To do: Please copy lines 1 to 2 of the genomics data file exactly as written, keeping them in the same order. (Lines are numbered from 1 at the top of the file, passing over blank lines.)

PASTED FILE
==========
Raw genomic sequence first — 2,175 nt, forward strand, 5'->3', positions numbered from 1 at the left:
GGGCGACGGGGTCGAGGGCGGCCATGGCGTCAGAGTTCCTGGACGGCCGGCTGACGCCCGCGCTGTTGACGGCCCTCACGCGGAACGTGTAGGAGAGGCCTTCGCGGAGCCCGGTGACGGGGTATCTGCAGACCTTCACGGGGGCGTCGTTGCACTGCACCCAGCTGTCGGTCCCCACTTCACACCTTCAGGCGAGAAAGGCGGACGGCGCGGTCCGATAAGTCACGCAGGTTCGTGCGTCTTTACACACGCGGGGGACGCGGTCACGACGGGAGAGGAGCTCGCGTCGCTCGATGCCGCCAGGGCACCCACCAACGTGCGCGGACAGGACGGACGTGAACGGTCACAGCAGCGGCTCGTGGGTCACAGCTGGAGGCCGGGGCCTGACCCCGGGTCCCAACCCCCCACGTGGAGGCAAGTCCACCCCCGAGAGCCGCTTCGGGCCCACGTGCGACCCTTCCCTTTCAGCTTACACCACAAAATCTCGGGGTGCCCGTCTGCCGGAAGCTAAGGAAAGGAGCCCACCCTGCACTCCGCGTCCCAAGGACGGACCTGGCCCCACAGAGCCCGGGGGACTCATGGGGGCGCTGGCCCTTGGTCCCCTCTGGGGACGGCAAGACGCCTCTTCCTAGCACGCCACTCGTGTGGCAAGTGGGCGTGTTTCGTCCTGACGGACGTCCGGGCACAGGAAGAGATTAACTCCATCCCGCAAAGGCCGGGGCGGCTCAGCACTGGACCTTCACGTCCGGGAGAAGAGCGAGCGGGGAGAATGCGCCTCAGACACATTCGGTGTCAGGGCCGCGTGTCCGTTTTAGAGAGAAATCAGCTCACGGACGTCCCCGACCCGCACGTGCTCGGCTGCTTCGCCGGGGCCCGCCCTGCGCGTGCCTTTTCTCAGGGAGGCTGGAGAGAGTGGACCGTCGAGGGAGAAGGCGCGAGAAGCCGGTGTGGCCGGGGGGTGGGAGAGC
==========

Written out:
Raw genomic sequence first — 2,175 nt, forward strand, 5'->3', positions numbered from 1 at the left:
GGGCGACGGGGTCGAGGGCGGCCATGGCGTCAGAGTTCCTGGACGGCCGGCTGACGCCCGCGCTGTTGACGGCCCTCACGCGGAACGTGTAGGAGAGGCCTTCGCGGAGCCCGGTGACGGGGTATCTGCAGACCTTCACGGGGGCGTCGTTGCACTGCACCCAGCTGTCGGTCCCCACTTCACACCTTCAGGCGAGAAAGGCGGACGGCGCGGTCCGATAAGTCACGCAGGTTCGTGCGTCTTTACACACGCGGGGGACGCGGTCACGACGGGAGAGGAGCTCGCGTCGCTCGATGCCGCCAGGGCACCCACCAACGTGCGCGGACAGGACGGACGTGAACGGTCACAGCAGCGGCTCGTGGGTCACAGCTGGAGGCCGGGGCCTGACCCCGGGTCCCAACCCCCCACGTGGAGGCAAGTCCACCCCCGAGAGCCGCTTCGGGCCCACGTGCGACCCTTCCCTTTCAGCTTACACCACAAAATCTCGGGGTGCCCGTCTGCCGGAAGCTAAGGAAAGGAGCCCACCCTGCACTCCGCGTCCCAAGGACGGACCTGGCCCCACAGAGCCCGGGGGACTCATGGGGGCGCTGGCCCTTGGTCCCCTCTGGGGACGGCAAGACGCCTCTTCCTAGCACGCCACTCGTGTGGCAAGTGGGCGTGTTTCGTCCTGACGGACGTCCGGGCACAGGAAGAGATTAACTCCATCCCGCAAAGGCCGGGGCGGCTCAGCACTGGACCTTCACGTCCGGGAGAAGAGCGAGCGGGGAGAATGCGCCTCAGACACATTCGGTGTCAGGGCCGCGTGTCCGTTTTAGAGAGAAATCAGCTCACGGACGTCCCCGACCCGCACGTGCTCGGCTGCTTCGCCGGGGCCCGCCCTGCGCGTGCCTTTTCTCAGGGAGGCTGGAGAGAGTGGACCGTCGAGGGAGAAGGCGCGAGAAGCCGGTGTGGCCGGGGGGTGGGAGAGC